Efforts to diversify Google parent Alphabet Inc.’s board of directors should include ideology, according to a conservative group confronting companies on the same issues as other shareholder advocates.
The National Center for Public Policy Research got a proposal onto Alphabet’s ballot that looks a lot like one from New York City Comptroller Scott Stringer, who has been pushing companies for more reporting on their directors’ race, gender, and skills. The center’s copycat proposal adds ideological diversity to the list of desired disclosures.
“They see diversity as what someone looks like,” Justin Danhof, the National Center for Public Policy Research’s general counsel, told Bloomberg Law, referring to activist shareholders like Stringer who usually advocate from the left. “True diversity comes from diversity of thought.”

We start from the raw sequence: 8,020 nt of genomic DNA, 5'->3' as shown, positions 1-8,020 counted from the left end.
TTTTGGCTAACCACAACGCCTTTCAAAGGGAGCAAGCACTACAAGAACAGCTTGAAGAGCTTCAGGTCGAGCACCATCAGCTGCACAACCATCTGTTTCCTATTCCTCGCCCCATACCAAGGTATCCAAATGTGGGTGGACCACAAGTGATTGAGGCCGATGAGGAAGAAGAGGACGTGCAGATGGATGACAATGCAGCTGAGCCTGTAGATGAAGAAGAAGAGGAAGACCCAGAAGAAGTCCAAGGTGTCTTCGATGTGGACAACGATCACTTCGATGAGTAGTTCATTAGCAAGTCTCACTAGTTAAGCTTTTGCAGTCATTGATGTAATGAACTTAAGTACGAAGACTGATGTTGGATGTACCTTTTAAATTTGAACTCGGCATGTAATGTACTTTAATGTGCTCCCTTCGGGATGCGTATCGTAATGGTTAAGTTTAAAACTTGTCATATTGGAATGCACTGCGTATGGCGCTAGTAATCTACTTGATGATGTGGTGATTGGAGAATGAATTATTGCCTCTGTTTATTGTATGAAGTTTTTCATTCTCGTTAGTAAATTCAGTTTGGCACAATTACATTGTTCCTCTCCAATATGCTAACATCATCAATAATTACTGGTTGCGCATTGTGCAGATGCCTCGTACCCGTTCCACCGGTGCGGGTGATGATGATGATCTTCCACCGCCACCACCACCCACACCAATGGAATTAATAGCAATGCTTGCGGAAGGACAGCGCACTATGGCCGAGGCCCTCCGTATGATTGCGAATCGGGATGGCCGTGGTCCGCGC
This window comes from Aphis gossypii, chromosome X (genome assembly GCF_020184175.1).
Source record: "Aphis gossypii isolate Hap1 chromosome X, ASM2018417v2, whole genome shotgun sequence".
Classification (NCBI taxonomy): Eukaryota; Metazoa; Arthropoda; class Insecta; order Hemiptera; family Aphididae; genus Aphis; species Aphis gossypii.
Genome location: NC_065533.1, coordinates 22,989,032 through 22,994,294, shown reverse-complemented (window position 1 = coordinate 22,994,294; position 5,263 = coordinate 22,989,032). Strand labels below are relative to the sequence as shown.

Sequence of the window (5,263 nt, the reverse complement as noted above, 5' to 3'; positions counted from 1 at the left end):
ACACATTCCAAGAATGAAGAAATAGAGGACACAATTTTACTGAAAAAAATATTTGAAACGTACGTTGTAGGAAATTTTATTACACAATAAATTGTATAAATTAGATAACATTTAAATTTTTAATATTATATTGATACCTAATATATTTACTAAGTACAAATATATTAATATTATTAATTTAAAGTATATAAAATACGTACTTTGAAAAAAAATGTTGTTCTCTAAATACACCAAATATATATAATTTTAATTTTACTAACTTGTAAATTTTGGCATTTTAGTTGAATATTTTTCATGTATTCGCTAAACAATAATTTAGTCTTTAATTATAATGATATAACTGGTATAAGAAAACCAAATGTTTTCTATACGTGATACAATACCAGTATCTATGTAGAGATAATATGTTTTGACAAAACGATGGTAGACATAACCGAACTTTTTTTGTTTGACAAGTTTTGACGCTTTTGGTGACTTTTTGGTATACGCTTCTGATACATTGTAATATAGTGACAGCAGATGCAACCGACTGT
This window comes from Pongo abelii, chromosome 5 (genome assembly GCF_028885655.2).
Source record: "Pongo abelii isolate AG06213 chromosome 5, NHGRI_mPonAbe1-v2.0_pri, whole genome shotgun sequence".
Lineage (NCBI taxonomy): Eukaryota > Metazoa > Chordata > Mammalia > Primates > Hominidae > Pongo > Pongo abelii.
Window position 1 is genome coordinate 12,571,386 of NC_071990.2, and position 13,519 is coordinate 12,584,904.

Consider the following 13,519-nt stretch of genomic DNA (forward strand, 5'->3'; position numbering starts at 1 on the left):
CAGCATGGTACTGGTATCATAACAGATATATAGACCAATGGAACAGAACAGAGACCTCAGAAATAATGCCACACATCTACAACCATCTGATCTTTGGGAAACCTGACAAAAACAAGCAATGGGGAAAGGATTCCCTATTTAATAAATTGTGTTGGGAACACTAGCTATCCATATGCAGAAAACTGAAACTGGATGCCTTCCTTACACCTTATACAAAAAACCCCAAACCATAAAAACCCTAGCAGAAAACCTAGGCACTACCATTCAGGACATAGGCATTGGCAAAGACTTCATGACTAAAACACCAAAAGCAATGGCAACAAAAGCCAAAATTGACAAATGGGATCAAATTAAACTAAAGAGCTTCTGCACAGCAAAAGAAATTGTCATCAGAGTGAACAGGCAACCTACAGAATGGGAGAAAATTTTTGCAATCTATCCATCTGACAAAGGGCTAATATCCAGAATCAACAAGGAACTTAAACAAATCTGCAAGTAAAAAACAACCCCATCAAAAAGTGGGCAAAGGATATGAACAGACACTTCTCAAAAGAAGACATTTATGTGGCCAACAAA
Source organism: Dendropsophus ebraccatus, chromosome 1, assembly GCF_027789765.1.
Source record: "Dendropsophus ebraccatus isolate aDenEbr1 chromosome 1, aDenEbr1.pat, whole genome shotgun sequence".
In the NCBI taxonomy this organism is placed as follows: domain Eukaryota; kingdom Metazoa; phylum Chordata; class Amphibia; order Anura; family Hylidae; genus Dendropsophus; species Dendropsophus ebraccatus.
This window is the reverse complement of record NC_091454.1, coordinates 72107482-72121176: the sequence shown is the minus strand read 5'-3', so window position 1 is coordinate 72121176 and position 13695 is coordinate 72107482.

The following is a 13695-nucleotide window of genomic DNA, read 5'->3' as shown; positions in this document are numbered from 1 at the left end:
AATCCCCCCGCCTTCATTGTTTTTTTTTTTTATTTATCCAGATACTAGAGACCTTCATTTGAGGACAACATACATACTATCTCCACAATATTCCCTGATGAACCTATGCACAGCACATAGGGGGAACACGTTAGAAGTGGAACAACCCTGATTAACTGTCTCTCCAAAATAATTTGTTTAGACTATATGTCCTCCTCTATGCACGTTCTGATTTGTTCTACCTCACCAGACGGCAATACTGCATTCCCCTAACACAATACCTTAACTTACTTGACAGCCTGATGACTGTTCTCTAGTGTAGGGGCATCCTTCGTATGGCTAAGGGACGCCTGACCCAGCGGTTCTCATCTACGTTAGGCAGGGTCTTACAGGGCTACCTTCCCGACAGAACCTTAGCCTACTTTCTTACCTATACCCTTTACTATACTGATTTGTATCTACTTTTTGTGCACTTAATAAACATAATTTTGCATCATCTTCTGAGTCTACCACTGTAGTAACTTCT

Danhof pressed Alphabet at its annual meeting last year over the firing of engineer James Damore, who wrote a controversial memo criticizing the company’s diversity policies.
Alphabet, which said it’s committed to diversity “in and outside of the boardroom,” is telling investors to vote against the ideological diversity proposal at this year’s meeting in June. The company’s existing disclosures provide much of what the proposal is seeking, Alphabet’s board wrote in an April 27 regulatory filing.